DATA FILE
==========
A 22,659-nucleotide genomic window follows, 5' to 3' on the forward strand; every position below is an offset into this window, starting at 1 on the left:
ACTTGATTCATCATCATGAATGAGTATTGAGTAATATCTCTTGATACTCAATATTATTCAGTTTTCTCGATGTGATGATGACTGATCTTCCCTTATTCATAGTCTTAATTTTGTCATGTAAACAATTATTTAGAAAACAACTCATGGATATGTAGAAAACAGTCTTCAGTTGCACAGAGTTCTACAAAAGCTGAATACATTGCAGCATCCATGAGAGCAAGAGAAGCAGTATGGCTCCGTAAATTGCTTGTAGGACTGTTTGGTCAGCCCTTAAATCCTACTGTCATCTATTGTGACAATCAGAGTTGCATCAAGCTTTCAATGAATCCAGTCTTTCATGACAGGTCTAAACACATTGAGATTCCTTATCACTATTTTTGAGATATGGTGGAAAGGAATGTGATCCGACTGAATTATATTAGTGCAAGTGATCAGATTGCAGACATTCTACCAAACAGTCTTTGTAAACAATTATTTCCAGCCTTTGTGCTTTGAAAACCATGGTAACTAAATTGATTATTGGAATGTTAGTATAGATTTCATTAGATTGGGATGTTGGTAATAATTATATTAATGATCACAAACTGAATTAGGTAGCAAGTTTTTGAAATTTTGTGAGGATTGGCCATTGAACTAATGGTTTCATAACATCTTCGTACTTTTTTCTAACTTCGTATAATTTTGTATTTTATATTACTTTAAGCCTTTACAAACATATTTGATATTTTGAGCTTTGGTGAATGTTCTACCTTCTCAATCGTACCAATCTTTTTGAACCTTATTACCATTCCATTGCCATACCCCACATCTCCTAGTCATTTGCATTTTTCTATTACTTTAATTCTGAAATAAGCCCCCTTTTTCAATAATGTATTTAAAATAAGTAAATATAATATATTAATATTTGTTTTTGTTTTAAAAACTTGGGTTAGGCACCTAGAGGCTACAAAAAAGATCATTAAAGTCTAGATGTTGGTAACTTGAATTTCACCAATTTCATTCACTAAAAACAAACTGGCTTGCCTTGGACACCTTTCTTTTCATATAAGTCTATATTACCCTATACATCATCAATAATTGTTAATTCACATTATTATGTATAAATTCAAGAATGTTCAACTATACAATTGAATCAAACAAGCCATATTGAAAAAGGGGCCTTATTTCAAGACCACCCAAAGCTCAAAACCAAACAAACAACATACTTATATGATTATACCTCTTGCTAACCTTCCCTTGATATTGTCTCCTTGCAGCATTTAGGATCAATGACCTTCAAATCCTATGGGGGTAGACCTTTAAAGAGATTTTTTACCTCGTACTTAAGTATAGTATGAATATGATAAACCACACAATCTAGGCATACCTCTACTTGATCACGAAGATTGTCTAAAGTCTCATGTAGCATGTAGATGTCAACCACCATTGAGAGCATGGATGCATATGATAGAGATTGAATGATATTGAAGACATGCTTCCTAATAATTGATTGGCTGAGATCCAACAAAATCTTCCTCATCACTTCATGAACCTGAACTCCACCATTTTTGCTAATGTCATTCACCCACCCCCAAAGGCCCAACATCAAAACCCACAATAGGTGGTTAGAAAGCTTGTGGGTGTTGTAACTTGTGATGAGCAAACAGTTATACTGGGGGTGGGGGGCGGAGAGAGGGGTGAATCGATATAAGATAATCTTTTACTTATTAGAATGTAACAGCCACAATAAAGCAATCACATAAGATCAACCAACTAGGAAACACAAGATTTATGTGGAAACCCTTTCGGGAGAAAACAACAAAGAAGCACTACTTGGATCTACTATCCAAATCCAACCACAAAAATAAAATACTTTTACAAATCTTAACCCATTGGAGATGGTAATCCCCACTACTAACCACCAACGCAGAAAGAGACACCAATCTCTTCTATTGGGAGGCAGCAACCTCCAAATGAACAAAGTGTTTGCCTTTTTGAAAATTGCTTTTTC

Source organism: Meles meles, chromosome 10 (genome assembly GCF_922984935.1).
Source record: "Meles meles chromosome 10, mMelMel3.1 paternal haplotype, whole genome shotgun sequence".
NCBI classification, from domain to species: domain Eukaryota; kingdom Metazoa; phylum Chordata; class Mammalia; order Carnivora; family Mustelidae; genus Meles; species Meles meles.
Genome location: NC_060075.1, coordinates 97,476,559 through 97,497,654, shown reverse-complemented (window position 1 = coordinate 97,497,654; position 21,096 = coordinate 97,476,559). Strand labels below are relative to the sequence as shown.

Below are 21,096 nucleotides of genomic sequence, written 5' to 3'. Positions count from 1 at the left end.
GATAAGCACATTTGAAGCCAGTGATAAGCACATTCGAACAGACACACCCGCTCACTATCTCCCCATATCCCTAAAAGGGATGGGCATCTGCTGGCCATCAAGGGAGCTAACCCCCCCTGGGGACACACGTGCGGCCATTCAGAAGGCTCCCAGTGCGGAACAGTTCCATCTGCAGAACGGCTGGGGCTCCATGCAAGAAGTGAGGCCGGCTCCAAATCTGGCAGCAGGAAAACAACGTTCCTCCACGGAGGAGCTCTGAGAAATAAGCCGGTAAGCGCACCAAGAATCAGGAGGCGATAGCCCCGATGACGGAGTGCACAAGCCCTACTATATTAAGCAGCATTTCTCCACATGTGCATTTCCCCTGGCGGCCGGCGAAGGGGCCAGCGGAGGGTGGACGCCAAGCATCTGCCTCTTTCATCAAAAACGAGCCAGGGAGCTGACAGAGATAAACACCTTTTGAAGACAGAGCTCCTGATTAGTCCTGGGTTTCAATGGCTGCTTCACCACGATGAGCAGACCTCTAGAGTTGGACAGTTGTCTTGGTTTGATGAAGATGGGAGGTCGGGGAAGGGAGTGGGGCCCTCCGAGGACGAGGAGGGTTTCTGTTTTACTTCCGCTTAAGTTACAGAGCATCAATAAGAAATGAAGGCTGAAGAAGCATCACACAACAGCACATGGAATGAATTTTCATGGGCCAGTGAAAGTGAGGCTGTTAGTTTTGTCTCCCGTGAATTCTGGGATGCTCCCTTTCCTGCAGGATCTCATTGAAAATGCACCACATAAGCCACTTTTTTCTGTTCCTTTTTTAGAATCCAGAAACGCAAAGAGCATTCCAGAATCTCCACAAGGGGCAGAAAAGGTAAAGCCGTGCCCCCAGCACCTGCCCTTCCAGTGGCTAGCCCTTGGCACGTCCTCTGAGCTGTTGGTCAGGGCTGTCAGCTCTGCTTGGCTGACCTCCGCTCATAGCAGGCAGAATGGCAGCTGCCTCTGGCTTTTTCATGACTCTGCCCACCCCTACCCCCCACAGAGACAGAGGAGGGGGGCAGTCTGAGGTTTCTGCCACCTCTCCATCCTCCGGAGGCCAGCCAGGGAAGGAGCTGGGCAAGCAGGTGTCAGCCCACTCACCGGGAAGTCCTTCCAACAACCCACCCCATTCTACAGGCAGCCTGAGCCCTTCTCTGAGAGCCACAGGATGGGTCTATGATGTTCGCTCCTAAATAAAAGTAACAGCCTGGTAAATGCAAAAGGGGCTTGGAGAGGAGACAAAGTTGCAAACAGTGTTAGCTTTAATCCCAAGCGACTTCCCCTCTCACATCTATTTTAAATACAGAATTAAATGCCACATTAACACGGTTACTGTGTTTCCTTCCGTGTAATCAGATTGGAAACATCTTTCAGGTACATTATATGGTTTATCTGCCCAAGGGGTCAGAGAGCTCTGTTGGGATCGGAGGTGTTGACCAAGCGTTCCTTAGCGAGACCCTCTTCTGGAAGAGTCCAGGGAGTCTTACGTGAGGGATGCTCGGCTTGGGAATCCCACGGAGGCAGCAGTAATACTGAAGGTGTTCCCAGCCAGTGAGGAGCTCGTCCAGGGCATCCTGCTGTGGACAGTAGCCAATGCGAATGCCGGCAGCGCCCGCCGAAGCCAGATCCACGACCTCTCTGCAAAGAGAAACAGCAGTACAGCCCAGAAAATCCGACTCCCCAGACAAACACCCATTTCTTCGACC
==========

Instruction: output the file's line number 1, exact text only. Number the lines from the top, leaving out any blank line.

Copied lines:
A 22,659-nucleotide genomic window follows, 5' to 3' on the forward strand; every position below is an offset into this window, starting at 1 on the left: